ARMENIA: 'Khrushchevite' Charge Against Medzamor Jehovah's Witness.

by Felix Corley, Keston News Service, 10 July 2001

A Jehovah's Witness from the town of Medzamor close to the capital Yerevan is due to face trial in about ten day's time on charges dating back to the times of the anti-religious campaign led by then Soviet leader Nikita Khrushchev. A case against Levon Markaryan was instituted under Article 244 Part 1 of the Criminal Code, an article introduced in the Soviet republics around 1960 and which punishes `infringement of the person and rights of citizens under the guise of performing religious rituals' with a sentence of up to five years' imprisonment. Senior investigator Andranik Sahakyan, who led the investigation, confirmed to Keston News Service that the charges had been brought because children had attended Jehovah's Witness meetings in Medzamor, but denied defence claims that parents had signed documents allowing their children to attend. `There are no such documents,' he declared bluntly.

Sarkaryan has been specifically accused of `enticing' minors into a group `whose activity, carried on under the guise of preaching religious doctrines and performing religious rituals, is connected with causing harm to citizen's health or with other infringements of the person and rights of citizens'. This article has been removed from the criminal code in other post-Soviet republics (it was removed from the Russian criminal code in 1991).

The criminal case was instituted against the 50-year-old Markaryan on 23 March, his lawyer Rustam Khachatryan told Keston from Yerevan on 6 July. Sahakyan confirmed that the case has already been handed over to the Armavir regional court, and Malvei Simonyan, the judge at the court who will hear the case, told Keston the hearing is likely to take place around 20 July.

Simonyan confirmed that the article was introduced in the Soviet Armenian code in 1961, admitting openly it was a `Khrushchevite' article which had made it unchanged into the new criminal code. He confirmed the punishment could be up to five years' imprisonment `or exile', he added with an ironic laugh. Asked where someone found guilty would be exiled to, he declared: `Away from their place of residence. But that provision has fallen into disuse.' He declined to comment on Markaryan's case ahead of the trial, but confirmed he was at liberty pending the hearing.

Speaking to Keston from Armavir on 10 July, Sahakyan initially claimed not to remember the case. However, he later insisted that the presence of children at Jehovah's Witness meetings had been illegal. Asked which law banned the attendance of children, he said the 1997 religion law banned all children under the age of 18. Asked why children were often seen at Armenian Apostolic Church services and services of other faiths, he claimed that this provision applied only because the Jehovah's Witnesses are unregistered in Armenia (they have been denied registration on numerous occasions since Armenia gained independence in 1991 though Armenia's Council of Europe obligations - which the government has ignored - committed the country to lifting the ban on their registration - see KNS 16 January 2001). Sahakyan then went on to claim that without registration, all Jehovah's Witness meetings are illegal, although he was unable to specify an article of the religion law that laid this down.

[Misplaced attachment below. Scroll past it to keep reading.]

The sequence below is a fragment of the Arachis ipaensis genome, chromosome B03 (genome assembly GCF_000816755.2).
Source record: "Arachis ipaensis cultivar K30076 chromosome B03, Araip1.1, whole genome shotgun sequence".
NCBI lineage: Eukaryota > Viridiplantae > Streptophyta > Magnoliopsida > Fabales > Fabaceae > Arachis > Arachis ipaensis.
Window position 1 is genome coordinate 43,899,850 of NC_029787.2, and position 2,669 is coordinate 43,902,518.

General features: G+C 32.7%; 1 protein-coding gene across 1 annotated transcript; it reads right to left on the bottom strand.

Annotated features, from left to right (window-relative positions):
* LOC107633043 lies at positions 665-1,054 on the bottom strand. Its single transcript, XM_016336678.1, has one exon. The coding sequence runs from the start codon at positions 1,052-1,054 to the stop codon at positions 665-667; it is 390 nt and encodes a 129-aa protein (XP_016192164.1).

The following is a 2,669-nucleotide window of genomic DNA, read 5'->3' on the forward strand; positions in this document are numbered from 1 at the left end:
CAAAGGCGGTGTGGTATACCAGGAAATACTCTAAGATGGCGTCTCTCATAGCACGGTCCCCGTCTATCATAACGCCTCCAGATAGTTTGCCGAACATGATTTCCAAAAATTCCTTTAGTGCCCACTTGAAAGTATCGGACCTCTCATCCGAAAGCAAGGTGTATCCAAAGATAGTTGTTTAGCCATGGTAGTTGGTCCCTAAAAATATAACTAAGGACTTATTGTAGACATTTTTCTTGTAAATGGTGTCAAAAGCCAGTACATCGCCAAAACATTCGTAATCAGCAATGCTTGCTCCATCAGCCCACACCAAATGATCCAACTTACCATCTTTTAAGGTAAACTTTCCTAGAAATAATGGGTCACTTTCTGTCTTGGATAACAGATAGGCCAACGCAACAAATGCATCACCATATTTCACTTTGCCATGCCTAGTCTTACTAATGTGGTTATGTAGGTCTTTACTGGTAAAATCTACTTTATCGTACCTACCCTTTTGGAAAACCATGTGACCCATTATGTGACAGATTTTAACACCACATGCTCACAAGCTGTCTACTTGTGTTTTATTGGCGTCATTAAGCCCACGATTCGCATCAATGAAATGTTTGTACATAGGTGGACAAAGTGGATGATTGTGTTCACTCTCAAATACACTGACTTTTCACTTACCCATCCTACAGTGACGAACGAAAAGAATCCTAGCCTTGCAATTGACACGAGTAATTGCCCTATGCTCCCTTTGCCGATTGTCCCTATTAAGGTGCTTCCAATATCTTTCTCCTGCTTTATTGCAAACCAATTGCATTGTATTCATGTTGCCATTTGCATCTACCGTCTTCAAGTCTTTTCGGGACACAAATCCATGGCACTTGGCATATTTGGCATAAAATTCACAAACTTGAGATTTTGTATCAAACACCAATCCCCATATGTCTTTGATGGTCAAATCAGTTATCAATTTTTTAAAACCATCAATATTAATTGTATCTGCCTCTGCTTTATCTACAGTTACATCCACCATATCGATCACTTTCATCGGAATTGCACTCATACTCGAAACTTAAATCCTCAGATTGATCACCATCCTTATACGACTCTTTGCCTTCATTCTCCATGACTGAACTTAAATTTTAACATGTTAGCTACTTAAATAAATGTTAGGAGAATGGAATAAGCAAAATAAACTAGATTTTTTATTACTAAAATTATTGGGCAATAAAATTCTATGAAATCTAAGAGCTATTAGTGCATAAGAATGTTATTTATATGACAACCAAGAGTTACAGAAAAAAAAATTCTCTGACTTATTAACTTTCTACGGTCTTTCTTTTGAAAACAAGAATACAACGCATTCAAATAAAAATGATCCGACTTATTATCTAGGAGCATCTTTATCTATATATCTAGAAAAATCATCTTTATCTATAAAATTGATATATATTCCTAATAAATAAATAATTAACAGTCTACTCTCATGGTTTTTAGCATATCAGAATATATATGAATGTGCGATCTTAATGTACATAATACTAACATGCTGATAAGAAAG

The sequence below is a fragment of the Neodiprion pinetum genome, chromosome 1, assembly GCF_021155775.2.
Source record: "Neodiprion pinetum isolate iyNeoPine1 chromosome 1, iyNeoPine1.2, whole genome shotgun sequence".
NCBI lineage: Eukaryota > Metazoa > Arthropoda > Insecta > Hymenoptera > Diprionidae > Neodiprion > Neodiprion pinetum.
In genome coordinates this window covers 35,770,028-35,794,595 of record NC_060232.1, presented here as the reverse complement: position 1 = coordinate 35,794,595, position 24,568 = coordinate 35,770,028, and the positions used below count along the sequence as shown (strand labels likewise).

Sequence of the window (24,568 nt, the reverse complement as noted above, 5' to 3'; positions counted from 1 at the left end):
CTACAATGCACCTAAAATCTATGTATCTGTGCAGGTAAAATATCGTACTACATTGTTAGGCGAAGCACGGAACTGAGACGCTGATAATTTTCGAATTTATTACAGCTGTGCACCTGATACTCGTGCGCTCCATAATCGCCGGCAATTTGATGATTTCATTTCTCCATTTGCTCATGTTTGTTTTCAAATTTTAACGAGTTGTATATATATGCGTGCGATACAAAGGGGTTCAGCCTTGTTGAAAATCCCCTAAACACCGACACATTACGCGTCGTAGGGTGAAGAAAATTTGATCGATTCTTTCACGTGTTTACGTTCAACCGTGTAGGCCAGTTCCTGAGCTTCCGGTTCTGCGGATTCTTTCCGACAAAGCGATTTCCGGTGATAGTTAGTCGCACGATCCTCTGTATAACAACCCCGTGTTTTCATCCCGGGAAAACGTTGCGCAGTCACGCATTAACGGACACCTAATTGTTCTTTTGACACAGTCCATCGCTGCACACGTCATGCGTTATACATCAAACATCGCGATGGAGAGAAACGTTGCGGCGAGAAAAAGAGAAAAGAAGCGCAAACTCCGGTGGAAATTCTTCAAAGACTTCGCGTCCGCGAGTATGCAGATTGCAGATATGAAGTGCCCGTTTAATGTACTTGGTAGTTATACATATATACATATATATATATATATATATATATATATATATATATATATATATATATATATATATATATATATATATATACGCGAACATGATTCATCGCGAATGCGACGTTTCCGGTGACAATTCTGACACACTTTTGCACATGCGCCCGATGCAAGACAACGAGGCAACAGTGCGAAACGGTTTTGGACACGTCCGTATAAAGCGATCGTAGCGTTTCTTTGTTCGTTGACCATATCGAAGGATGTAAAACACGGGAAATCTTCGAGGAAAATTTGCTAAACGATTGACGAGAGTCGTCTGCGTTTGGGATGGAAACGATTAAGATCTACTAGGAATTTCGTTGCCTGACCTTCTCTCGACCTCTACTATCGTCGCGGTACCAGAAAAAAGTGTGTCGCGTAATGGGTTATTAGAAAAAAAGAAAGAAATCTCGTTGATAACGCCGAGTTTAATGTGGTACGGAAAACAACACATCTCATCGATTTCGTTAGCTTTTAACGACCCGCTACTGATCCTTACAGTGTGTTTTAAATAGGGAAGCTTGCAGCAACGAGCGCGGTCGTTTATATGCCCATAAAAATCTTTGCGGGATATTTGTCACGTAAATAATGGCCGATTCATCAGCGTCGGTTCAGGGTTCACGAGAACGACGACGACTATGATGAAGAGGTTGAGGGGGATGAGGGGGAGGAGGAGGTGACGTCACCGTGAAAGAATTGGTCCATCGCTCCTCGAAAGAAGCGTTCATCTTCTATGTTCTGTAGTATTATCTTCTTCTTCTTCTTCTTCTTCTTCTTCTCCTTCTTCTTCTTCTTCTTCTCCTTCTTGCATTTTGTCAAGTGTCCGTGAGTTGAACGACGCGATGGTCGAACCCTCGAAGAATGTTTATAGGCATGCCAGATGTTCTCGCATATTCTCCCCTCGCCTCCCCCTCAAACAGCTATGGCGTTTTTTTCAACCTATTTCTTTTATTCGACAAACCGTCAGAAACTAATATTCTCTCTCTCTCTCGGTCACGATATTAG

Khachatryan claimed that the whole premise of the case was unjust. `Jehovah's Witness parents come to the meetings with their children,' he told Keston. `They are Jehovah's Witnesses and so are their children. All the time they are there with their parents.' He said the parents had signed statements specifically allowing their children to be present during meetings. `There are no reasons for the accusations.'

`What the lawyer says is not quite true,' Sahakyan told Keston on being informed of the defence claims. `They didn't present any documents with the signatures of parents. Maybe they created them later.' He vigorously rejected suggestions Article 244 was a Soviet-era hangover. `Why Khrushchevite? It's still valid.' He denied that the case against Markaryan represented an attempt to intimidate the Jehovah's Witnesses. `It is not persecution,' he declared. `One hundred percent not. There is full proof of guilt.' (END)